—Paul Robinson, Dartmouth, N.S.
In February, Maclean’s contributor Allen Abel profiled U.S. House Speaker Nancy Pelosi, a daughter of Baltimore who grew into one of the fiercest politicians in Washington.
In your praise of Pelosi (“The Nancy walking all over Trump,” United States, April 2019), you left out one of the best quotes I’ve heard for a while. From the lips of her daughter the day of her swearing in: “She’ll cut your head off and you won’t know you’re bleeding.”
—Craig Waite, Carley, Ont.
In the duelling cover stories featured in our February 2019 issue, associate editor Shannon Proudfoot and Ottawa bureau chief John Geddes delved into the angry, closed-minded, petty world of both the Left and the Right of Canadian politics.
Thanks so much for the right-left issue. It’s always good to hear things from the other side, especially in the increasingly polarized echo chamber that our media has become for the average citizen. I must say that the almost universal complaint the right has with the infuriating stance of moral superiority the left presents to them resonates with me. My right-leaning friends all sing the same song. However, what I say to them is: “Well, if the shoe fits . . .” If right and left can’t share progressive values and differ on solutions, then these two solitudes will never meet. Some of the interviewees cited the progressive agendas of past great conservatives, and these should be a guide to today’s right, which I believe has lost its way, and as a result invites that moral superiority from the left. How can even the centre-left not look down its nose at the right when it spawns leaders like Doug Ford, who is no better than a bull in a china shop. Or Jason Kenney, who professes to believe in climate change yet when asked for his party’s policy on a matter of utmost importance to the continuation of civilization as we know it, indicates they don’t have a plan, just a lot of criticism of those who do. These people and their policies would be an embarrassment to the conservative greats of yesteryear. The right needs to stop whinging about not being taken seriously and do the heavy lifting associated with cleaning up their act and taking on a responsible conservative viewpoint on a progressive platform. It also means giving up political reliance on the far right and tackling the issues of concern today, including climate, environment, human rights and minority rights, and formulating conservative solutions that are based on facts, not ideology and spin. The shoe does fit.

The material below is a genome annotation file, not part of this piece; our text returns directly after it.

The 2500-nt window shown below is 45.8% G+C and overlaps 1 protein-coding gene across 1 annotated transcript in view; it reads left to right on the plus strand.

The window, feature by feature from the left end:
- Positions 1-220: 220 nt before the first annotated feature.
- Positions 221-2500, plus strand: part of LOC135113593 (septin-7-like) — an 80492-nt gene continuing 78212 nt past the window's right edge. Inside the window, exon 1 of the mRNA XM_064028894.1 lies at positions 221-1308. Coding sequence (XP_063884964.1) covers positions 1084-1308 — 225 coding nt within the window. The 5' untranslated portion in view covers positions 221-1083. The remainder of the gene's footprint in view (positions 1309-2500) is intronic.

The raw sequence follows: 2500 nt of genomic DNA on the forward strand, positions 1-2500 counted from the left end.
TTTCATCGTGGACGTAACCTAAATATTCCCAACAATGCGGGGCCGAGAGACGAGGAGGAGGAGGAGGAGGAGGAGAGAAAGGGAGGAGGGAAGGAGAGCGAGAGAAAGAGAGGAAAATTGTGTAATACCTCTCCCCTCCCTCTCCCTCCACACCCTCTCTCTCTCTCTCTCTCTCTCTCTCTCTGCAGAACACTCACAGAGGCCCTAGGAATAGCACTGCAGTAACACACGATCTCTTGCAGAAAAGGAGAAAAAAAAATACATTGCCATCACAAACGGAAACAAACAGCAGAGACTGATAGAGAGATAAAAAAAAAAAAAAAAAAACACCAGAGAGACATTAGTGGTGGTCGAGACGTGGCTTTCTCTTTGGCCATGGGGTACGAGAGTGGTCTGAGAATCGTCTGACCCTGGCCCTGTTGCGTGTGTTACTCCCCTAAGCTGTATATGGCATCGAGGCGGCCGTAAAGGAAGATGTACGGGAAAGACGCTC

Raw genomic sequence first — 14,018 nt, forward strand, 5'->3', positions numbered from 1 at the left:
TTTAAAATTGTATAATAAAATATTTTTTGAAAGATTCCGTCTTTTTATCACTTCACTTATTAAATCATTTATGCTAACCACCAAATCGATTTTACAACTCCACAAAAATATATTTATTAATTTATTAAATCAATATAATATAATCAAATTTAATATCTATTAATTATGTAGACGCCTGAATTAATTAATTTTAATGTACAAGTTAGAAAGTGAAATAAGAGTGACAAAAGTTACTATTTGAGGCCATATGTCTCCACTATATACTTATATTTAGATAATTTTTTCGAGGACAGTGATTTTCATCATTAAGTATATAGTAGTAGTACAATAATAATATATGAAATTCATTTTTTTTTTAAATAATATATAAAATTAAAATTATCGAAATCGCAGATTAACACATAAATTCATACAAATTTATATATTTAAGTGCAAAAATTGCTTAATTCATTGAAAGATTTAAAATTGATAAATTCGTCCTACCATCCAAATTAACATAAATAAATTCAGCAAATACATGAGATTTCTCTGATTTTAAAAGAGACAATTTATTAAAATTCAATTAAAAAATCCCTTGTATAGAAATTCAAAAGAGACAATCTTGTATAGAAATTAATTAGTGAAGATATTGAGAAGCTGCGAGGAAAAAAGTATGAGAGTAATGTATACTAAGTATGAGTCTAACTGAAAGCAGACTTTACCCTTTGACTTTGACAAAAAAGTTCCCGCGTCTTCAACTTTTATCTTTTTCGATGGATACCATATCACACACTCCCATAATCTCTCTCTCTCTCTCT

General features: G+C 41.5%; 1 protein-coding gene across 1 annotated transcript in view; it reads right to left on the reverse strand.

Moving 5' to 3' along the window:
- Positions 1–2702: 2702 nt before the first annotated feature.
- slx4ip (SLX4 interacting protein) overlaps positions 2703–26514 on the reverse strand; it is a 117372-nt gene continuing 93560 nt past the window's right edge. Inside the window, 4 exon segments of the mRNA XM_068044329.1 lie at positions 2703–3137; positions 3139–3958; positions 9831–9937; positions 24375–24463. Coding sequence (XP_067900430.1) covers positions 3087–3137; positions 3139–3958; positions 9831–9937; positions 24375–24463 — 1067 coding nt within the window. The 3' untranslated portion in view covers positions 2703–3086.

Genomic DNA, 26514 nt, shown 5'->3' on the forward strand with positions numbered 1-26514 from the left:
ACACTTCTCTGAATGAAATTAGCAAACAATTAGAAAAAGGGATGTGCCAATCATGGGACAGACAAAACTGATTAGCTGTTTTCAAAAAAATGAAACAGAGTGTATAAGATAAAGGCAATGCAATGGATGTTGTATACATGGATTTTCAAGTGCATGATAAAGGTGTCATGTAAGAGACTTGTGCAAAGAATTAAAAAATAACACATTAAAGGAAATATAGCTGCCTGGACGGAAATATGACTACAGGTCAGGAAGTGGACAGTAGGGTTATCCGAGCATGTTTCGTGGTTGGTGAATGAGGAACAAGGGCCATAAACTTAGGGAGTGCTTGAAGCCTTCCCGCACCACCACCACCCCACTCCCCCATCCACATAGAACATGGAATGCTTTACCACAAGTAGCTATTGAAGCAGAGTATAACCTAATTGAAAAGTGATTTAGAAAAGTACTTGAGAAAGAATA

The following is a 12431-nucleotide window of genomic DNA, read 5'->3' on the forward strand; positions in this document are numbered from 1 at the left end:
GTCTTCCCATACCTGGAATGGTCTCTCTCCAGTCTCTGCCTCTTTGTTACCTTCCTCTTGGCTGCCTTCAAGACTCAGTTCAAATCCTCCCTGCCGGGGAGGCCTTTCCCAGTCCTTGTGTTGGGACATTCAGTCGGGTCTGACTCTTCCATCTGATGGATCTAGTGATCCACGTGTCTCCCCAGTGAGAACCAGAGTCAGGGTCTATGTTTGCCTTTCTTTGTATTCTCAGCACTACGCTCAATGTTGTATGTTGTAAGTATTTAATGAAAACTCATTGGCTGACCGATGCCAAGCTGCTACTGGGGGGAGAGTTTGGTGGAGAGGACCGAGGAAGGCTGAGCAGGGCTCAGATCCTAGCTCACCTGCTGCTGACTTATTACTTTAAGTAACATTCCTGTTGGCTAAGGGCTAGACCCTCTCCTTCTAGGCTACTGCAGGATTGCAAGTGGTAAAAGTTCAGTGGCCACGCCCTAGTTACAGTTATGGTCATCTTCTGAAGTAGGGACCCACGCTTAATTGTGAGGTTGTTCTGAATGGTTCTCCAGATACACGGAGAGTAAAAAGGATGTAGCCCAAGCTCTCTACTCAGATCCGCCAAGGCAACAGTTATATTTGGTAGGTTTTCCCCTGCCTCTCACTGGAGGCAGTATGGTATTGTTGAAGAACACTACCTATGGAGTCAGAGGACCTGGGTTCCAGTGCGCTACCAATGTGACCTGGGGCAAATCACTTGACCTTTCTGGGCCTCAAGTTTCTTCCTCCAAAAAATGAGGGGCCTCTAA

I am a long-time Maclean’s subscriber and have always enjoyed the balanced coverage on the issues of the day. The February 2019 issue, which calls out the left and the right, is timely in light of the upcoming Alberta and federal elections. However, there appears to be a recurring theme. Generally, it is suggesting that what’s wrong with the left is they are not doing enough to change the world in a more progressive way, and what’s wrong with the right is that they are racist, anti-immigration, have economic policies that appeal only to the rich, etc. This would suggest a left-leaning bias in Maclean’s. The article by Rick Smith, in my view, shows exactly why society has become so divided between left and right. He states that the left is the only side that’s trying to solve problems. This is a typical leftist-elitist statement and is suggesting the left is smarter than the right. If the concerns of the right (which, by the way, are not all extremist, racist or anti-immigration) were taken more seriously by the left, we might have a much larger middle of the political spectrum, where everyone listens to each other for the greater good of all.
—Donato Pasquini, Calgary
Great February issue. Andrew MacDougall was so right when he said, “Scheer should make competence the issue” for the upcoming election. And in light of the recent SNC-Lavalin Wilson-Raybould revelations, I would add the issue of integrity. The party that can deliver on these two qualities will win the election. As Canadians, we deserve no less and we are so ready for it.
—Angie Marquez, Mississauga, Ont.